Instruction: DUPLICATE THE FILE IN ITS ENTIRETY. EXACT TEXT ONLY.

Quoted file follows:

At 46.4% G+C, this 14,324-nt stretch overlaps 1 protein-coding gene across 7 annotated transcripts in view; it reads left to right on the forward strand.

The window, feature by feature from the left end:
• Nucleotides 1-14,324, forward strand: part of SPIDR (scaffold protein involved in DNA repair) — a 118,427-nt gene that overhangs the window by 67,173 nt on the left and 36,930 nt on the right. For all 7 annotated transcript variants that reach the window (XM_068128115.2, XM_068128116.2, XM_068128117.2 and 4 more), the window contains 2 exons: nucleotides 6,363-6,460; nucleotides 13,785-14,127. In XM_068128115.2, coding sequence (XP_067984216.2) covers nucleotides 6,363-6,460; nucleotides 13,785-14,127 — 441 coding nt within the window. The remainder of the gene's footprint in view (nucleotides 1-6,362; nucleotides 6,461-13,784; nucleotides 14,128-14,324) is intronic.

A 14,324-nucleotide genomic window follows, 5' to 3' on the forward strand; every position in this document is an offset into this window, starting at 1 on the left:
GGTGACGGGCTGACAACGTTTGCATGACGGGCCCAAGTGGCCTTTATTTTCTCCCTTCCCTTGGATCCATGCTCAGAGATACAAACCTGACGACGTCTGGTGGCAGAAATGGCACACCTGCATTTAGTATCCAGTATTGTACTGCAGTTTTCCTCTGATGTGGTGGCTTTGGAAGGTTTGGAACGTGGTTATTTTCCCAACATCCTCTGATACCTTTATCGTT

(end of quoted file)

At 46.4% G+C, this 14,324-nt stretch overlaps 1 protein-coding gene across 7 annotated transcripts in view; it reads left to right on the forward strand.

The window, feature by feature from the left end:
• Nucleotides 1-14,324, forward strand: part of SPIDR (scaffold protein involved in DNA repair) — a 118,427-nt gene that overhangs the window by 67,173 nt on the left and 36,930 nt on the right. For all 7 annotated transcript variants that reach the window (XM_068128115.2, XM_068128116.2, XM_068128117.2 and 4 more), the window contains 2 exons: nucleotides 6,363-6,460; nucleotides 13,785-14,127. In XM_068128115.2, coding sequence (XP_067984216.2) covers nucleotides 6,363-6,460; nucleotides 13,785-14,127 — 441 coding nt within the window. The remainder of the gene's footprint in view (nucleotides 1-6,362; nucleotides 6,461-13,784; nucleotides 14,128-14,324) is intronic.

A 14,324-nucleotide genomic window follows, 5' to 3' on the forward strand; every position in this document is an offset into this window, starting at 1 on the left:
GGTGACGGGCTGACAACGTTTGCATGACGGGCCCAAGTGGCCTTTATTTTCTCCCTTCCCTTGGATCCATGCTCAGAGATACAAACCTGACGACGTCTGGTGGCAGAAATGGCACACCTGCATTTAGTATCCAGTATTGTACTGCAGTTTTCCTCTGATGTGGTGGCTTTGGAAGGTTTGGAACGTGGTTATTTTCCCAACATCCTCTGATACCTTTATCGTT